Time Out says
Sunny Spanish vibes hit deepest, darkest Thornbury, and the prognosis is good
Today’s cultural lesson comes from the Spanish, who have a tradition known as the chato – otherwise known as the smaller-than-usual glass of vino. Really, you’d expect nothing less of the people who invented the tapa, or the small morsel to act as a handy booze-sopper. Their genius for elegant socialising knows no bounds and at Chato you can indeed get a five-flight chato of Spanish wines and sherry accompanied by a bunch of good-time snacks.
This excellent development comes thanks to chef Maria Echevarria-Lang, who was born in Madrid, opened South Yarra’s Caffe e Cucina with Maurice Terzini way back in the Dark Ages (or at least the 1980s), and now with partner Jenny Echevarria-Lang, is bringing a homely dose of Spanish tradition to this newly ascendant northern 'burb.
Hugging its last vestiges before High Street plunges into Preston, Chato is a pleasantly maximalist kind of joint. No Scandinavian design austerity here: the coloured tiles creeping raggedly halfway up the wall are positively exuberant, and the softly lit wall of devotional wine is our kind of religion. Speaking of which, the list splits evenly between Australian and Spanish drops with sangria and a handful of Spanish beers running interference.
It’s a hard-working kind of place. Open seven days a week for breakfast, with a menu featuring things like Carmen Sevilla, your totes-Iberian tomato-rubbed bread with manchego and Serrano. Hit it at night – and do book ahead, because a) they take bookings; and b) you probably need to call first – and you’ll throw open the door to a broader Iberian experience, including paella (for a minimum of two) and some less-common short noodles cooked in stock.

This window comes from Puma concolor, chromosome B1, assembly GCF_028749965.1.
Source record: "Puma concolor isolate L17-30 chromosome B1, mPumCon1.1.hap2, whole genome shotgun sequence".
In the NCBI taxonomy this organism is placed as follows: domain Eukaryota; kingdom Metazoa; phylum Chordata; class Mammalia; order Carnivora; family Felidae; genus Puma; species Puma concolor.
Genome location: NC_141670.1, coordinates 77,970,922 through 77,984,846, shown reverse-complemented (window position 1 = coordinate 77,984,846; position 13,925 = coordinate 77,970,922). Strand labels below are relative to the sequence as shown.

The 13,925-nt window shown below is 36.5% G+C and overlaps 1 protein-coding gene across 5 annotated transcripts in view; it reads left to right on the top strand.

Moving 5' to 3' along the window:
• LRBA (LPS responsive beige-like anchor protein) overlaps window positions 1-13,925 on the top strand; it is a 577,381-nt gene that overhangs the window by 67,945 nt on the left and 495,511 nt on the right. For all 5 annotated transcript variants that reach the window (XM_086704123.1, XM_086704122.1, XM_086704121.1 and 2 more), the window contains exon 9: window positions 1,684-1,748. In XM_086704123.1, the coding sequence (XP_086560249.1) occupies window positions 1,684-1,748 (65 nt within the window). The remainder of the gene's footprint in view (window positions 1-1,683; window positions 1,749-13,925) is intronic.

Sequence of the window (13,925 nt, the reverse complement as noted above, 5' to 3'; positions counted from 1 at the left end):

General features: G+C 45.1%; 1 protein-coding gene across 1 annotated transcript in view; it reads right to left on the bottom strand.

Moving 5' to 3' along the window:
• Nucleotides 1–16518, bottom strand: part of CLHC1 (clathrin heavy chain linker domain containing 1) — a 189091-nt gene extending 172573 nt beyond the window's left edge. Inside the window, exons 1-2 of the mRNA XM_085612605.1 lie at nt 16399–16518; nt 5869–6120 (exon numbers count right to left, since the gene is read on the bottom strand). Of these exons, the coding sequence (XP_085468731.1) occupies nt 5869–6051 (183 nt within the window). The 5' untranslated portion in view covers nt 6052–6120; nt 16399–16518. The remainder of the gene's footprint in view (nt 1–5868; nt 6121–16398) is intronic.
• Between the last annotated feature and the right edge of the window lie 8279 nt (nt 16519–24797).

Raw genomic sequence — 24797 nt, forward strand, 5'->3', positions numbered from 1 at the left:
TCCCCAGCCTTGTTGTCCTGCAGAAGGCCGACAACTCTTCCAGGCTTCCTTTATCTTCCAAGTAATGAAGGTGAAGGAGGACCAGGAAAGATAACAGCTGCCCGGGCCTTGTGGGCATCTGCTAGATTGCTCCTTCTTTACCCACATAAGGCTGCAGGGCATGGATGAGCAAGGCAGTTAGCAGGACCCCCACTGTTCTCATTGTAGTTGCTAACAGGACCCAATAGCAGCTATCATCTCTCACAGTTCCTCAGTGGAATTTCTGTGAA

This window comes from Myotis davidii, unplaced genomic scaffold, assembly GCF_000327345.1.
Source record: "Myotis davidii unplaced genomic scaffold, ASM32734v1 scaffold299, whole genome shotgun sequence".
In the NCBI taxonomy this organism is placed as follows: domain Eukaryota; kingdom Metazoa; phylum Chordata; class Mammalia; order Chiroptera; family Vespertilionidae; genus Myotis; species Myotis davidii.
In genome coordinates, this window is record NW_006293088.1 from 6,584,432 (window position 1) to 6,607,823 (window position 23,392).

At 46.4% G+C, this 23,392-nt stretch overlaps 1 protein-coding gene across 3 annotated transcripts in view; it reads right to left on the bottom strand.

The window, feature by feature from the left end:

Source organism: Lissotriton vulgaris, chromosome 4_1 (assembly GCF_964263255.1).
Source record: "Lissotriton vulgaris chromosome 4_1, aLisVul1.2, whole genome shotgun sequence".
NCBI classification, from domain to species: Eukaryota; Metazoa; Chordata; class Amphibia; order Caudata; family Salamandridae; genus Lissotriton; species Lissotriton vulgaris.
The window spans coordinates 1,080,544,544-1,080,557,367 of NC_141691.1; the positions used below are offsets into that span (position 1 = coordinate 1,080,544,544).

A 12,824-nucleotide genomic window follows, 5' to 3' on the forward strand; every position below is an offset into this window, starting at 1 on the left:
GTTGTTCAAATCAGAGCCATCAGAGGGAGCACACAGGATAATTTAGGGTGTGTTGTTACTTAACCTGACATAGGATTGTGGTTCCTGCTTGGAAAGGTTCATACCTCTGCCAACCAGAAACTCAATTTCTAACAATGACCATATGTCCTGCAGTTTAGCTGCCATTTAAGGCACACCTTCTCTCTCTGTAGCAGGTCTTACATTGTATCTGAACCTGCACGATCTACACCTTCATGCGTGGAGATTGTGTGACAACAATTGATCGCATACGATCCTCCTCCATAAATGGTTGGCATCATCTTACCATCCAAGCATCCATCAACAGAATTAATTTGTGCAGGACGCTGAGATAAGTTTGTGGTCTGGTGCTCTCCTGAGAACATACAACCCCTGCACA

You’ll find maximum excitement among the tapas and raciones. Like the croquetas, a cheesy smoosh of jamon and mild manchego. Beef and pork albondigas aren’t browned before being popped naked into the oily-delicious tomato sauce, which makes for an altogether more satiny-smooth kind of meatball experience. King prawns are similarly unclothed, swimming in garlic and chilli-spiked oil, and the sardines are Jurassic versions of the versatile little fish, the silvery skin blistered and the flesh just begging for a squeeze of lemon and nothing more.
The deep-fried calamari rings with lemon aioli are too pale and flaccid – maybe for an Australian audience used to the super-crunchy Asian version, anyway – but the lamb shaslick, all charry outer and pink inner, is nigh on perfect. So too is the main serve of melting pork, cooked with clams and fried potato in a heavily reduced sauce with the olfactory hit of a ten-tonne truck. Delicious.
There are faults: primarily the service, which is sweet as anything but falls into disarray when the seats fill up. But Chato is the kind of place with so much heart you’d be a cold excuse of a person to complain. Here’s a better idea: order the fried milk – more like custard with a golden crust, dripping with orange honey syrup and vanilla bean ice-cream – and be thankful for small mercies.
921 High St,
|Transport:||Nearby stations: Thornbury, Buses: Thornbury|
|Opening hours:||Sun-Wed 8am-3pm; Thu-Sat 8am-11pm|